Digital Artefacts by Bart Hess presented at Architecture Triennale in Lisbon: ”A body plunges into the liquid; a crust of wax crystallises around its curves and folds, growing architectural forms, layer by layer.”
"Our bodies are endlessly photographed, monitored and laser scanned with millimetre precision. From this context of surveillance, facial recognition, avatars and virtual ghosts, we imagine a near future where digital static, distortions and glitches become a new form of ornament. For the youth tribes of future perfect the body is a site for adaption, augmentation and experimentation. They celebrate the corruption of the body data by moulding within their costumery all the imperfections of a decaying scan file. Shimmering in the exhibition landscape is a network of geometric reflective pools of molten wax. Their mirrored surface is broken by a body, suspended from a robotic harness, plunging into the liquid. A crust of wax crystallises around its curves and folds, growing architectural forms, layer by layer, like a 3D printer drawing directly onto the skin. Slowly the body emerges, encased in a dripping wet readymade prosthetic. It is a physical glitch, a manifestation of corrupt data in motion, a digital artefact. They hang from hooks like a collection of strange beasts and frozen avatars. body prints, imperfect and distorted and always utterly unique." - Bart Hess via
(Source: vogueandrogyny, via vazelodian)
Madewell's menswear-inspired Fall 2013 collection is making us crave for the colder months.
Balenciaga, AW13, Paris.
Sometimes it is worthwhile focusing on some of the more subtle pieces of a collection and understanding how they are formed in order to learn from the way they are constructed. The following example diagrams deconstruct the pattern shapes that may have been used for this Balenciaga jacket to examine how the careful draping has been formed.
Model Cameron Russell gives an insightful TED talk on the realities of modelling.
We say, “It’s really amazing to travel, and it’s amazing to get to work with creative, inspired, passionate people.” And those things are true, but they’re only one half of the story, because the thing that we never say on camera, that I have never said on camera, is, “I am insecure.” And I’m insecure because I have to think about what I look like every day. And if you ever are wondering, “If I have thinner thighs and shinier hair, will I be happier?” you just need to meet a group of models, because they have the thinnest thighs and the shiniest hair and the coolest clothes, and they’re the most physically insecure women probably on the planet.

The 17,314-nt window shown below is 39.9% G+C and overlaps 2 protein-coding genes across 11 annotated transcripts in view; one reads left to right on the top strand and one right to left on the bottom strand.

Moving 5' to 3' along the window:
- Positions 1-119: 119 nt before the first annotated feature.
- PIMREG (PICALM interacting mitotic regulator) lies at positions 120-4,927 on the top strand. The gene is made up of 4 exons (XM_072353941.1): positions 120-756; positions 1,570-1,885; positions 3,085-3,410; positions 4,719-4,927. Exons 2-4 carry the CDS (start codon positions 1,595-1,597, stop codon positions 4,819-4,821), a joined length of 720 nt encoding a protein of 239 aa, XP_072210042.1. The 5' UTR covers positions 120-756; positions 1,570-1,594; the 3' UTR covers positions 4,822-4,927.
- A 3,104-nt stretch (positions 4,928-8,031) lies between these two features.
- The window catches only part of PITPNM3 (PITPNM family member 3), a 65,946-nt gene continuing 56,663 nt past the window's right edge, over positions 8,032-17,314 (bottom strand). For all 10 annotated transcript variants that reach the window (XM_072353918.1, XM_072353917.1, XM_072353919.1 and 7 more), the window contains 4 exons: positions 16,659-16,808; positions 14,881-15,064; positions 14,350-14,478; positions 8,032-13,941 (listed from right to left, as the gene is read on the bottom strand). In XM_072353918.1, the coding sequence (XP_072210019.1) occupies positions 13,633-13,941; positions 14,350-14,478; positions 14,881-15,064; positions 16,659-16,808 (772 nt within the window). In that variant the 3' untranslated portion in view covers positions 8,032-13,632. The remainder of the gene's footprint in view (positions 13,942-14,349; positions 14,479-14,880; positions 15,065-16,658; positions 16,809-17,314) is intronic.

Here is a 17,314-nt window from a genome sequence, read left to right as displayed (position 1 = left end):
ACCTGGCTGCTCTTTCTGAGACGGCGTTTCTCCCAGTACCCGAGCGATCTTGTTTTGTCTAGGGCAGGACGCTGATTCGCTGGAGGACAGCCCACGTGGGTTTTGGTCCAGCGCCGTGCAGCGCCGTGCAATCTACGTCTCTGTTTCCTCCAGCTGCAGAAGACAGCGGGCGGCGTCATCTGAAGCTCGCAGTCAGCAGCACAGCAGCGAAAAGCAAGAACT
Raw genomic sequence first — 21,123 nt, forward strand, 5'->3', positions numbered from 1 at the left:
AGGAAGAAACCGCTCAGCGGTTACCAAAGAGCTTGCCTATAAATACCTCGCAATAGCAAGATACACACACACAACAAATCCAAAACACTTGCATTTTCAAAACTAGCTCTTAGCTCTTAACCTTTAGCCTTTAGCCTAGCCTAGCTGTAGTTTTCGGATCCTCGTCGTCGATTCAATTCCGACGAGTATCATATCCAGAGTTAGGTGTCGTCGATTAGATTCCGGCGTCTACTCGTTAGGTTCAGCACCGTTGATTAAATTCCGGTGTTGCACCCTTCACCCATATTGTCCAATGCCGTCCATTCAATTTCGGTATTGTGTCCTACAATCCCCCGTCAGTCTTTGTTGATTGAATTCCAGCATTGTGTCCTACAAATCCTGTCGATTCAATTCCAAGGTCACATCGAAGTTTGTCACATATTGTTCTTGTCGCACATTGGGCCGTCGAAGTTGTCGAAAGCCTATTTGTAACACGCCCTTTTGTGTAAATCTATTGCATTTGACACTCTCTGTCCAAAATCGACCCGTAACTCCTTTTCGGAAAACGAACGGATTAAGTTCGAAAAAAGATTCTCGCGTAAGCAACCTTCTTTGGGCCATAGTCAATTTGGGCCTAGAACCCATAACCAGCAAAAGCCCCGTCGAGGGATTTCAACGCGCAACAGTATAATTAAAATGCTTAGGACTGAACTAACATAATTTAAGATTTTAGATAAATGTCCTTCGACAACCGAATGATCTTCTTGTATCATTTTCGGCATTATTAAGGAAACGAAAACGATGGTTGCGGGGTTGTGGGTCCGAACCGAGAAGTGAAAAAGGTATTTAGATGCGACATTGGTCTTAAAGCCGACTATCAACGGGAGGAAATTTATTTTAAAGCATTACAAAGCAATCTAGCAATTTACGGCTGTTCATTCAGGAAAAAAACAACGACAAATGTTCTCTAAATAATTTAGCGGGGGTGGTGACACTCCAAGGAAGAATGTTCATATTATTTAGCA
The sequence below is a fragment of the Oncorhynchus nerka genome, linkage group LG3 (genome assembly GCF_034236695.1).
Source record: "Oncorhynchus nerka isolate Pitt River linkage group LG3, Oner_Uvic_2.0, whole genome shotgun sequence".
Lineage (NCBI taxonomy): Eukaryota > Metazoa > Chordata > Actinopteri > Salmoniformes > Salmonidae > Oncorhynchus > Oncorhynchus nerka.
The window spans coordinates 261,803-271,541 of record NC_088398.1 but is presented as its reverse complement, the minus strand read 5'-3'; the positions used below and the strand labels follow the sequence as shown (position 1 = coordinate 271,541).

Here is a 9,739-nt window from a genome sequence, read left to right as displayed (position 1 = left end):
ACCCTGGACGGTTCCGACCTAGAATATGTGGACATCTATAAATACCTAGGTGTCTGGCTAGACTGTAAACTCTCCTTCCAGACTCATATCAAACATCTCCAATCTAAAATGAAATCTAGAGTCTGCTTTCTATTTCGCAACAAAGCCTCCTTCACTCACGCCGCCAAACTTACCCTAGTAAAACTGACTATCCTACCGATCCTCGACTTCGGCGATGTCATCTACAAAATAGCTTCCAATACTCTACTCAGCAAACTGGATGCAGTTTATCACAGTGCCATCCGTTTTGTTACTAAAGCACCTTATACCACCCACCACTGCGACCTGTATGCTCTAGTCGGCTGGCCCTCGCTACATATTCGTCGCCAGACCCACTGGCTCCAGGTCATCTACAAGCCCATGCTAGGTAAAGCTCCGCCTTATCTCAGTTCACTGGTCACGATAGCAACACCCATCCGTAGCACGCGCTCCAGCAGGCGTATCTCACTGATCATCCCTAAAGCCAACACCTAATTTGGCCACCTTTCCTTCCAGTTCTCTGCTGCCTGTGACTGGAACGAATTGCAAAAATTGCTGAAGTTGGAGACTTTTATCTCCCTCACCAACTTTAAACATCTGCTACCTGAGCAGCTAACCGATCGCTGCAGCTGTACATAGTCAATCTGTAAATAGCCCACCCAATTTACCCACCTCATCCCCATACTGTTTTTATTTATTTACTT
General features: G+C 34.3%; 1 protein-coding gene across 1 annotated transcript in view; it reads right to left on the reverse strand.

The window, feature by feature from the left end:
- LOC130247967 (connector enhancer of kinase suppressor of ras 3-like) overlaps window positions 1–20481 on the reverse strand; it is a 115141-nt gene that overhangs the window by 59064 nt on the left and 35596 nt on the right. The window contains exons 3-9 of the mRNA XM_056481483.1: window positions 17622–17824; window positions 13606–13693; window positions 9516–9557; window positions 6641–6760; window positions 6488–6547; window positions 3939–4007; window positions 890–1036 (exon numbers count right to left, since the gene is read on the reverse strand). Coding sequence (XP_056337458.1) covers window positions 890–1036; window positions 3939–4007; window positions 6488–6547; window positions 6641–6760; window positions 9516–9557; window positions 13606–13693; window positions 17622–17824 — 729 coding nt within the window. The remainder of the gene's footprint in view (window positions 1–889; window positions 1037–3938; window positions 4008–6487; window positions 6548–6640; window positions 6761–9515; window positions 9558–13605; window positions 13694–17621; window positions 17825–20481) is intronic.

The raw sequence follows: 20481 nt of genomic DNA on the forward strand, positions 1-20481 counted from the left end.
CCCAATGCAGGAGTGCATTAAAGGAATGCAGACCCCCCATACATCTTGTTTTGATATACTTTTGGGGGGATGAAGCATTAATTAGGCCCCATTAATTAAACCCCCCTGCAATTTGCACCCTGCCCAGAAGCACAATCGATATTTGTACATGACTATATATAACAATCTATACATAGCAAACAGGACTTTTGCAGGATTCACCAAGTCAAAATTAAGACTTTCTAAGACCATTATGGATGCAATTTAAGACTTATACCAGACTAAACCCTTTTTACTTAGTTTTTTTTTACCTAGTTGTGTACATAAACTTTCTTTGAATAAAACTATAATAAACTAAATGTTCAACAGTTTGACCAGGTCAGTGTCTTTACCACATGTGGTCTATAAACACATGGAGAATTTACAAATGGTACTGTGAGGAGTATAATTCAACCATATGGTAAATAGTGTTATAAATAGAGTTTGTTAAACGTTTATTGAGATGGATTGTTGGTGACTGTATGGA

The story of Humberto, Carol, and Opening Ceremony.
Two days ago Amanda and I had the chance to watch Mass Exodus, the annual runway show featuring collections from Ryerson’s fourth-year fashion design students.
This being my first year in attendance, I didn’t expect to see such a great breadth of designs, all with varying cuts, fabrics, and styles, within a span of just one hour. It was overwhelming, in a good way.
Still, I couldn’t help but wish the show went on for a few more hours. Sixty minutes was simply not enough to give all 58 collections the appreciation and attention they deserved. The construction of many of the pieces were just so good it was hard to keep my constant exclamations of I’d so wear that! to myself (sorry Amanda).
Aside from those in the photos, other notable designers whose work stood out to me include Kendra Pegg with her androgynous ensembles, Alexandra Boultzi’s troupe of Japanese warrior women, Lia Valdez's highly provocative fetish pieces, Monica Saraguro's lace-fur-and-leather collection, Kelli Kikcio's menswear, and Alexandria Julian's cast of Little Mermaid ballet dancers, complete with a tights-clad prince!
Thanks to the Mass Exodus crew, you can watch a live stream of the whole show right here and see photos on Flare.com.
This fashion log is maintained by Hazel Llanes, a design student from Toronto, Canada.
Here is where she will analyze current trends, follow runway shows, feature some simple D.I.Y's and discuss the relevance of style in our current world.
Theme by Monique Tendencia & modified by Hazel Llanes.